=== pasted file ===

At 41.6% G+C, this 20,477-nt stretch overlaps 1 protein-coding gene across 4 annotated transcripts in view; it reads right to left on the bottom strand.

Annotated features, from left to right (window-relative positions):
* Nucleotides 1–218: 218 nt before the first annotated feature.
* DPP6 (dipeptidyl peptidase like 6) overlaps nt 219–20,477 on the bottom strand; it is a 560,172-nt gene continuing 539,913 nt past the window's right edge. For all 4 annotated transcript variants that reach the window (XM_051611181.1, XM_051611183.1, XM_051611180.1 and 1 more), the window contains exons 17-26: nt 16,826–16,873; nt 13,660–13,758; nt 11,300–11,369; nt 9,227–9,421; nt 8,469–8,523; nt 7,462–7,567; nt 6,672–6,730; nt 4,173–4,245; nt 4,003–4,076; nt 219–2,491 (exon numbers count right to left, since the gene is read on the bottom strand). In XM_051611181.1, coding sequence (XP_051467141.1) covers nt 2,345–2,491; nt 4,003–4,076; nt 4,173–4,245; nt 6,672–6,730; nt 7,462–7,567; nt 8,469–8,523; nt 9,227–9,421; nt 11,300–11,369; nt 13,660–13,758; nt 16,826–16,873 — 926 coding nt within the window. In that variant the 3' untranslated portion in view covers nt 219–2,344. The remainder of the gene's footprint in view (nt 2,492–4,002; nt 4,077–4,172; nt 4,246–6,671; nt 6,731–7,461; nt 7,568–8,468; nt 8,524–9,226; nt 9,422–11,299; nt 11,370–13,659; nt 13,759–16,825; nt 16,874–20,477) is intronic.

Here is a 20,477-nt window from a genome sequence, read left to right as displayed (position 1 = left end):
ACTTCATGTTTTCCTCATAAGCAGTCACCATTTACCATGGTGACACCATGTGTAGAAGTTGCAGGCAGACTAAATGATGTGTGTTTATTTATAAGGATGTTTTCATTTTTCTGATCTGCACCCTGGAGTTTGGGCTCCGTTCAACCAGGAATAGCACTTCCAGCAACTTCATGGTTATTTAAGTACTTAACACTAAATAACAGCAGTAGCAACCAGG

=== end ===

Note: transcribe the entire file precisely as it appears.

At 41.6% G+C, this 20,477-nt stretch overlaps 1 protein-coding gene across 4 annotated transcripts in view; it reads right to left on the bottom strand.

Annotated features, from left to right (window-relative positions):
* Nucleotides 1–218: 218 nt before the first annotated feature.
* DPP6 (dipeptidyl peptidase like 6) overlaps nt 219–20,477 on the bottom strand; it is a 560,172-nt gene continuing 539,913 nt past the window's right edge. For all 4 annotated transcript variants that reach the window (XM_051611181.1, XM_051611183.1, XM_051611180.1 and 1 more), the window contains exons 17-26: nt 16,826–16,873; nt 13,660–13,758; nt 11,300–11,369; nt 9,227–9,421; nt 8,469–8,523; nt 7,462–7,567; nt 6,672–6,730; nt 4,173–4,245; nt 4,003–4,076; nt 219–2,491 (exon numbers count right to left, since the gene is read on the bottom strand). In XM_051611181.1, coding sequence (XP_051467141.1) covers nt 2,345–2,491; nt 4,003–4,076; nt 4,173–4,245; nt 6,672–6,730; nt 7,462–7,567; nt 8,469–8,523; nt 9,227–9,421; nt 11,300–11,369; nt 13,660–13,758; nt 16,826–16,873 — 926 coding nt within the window. In that variant the 3' untranslated portion in view covers nt 219–2,344. The remainder of the gene's footprint in view (nt 2,492–4,002; nt 4,077–4,172; nt 4,246–6,671; nt 6,731–7,461; nt 7,568–8,468; nt 8,524–9,226; nt 9,422–11,299; nt 11,370–13,659; nt 13,759–16,825; nt 16,874–20,477) is intronic.

Here is a 20,477-nt window from a genome sequence, read left to right as displayed (position 1 = left end):
ACTTCATGTTTTCCTCATAAGCAGTCACCATTTACCATGGTGACACCATGTGTAGAAGTTGCAGGCAGACTAAATGATGTGTGTTTATTTATAAGGATGTTTTCATTTTTCTGATCTGCACCCTGGAGTTTGGGCTCCGTTCAACCAGGAATAGCACTTCCAGCAACTTCATGGTTATTTAAGTACTTAACACTAAATAACAGCAGTAGCAACCAGG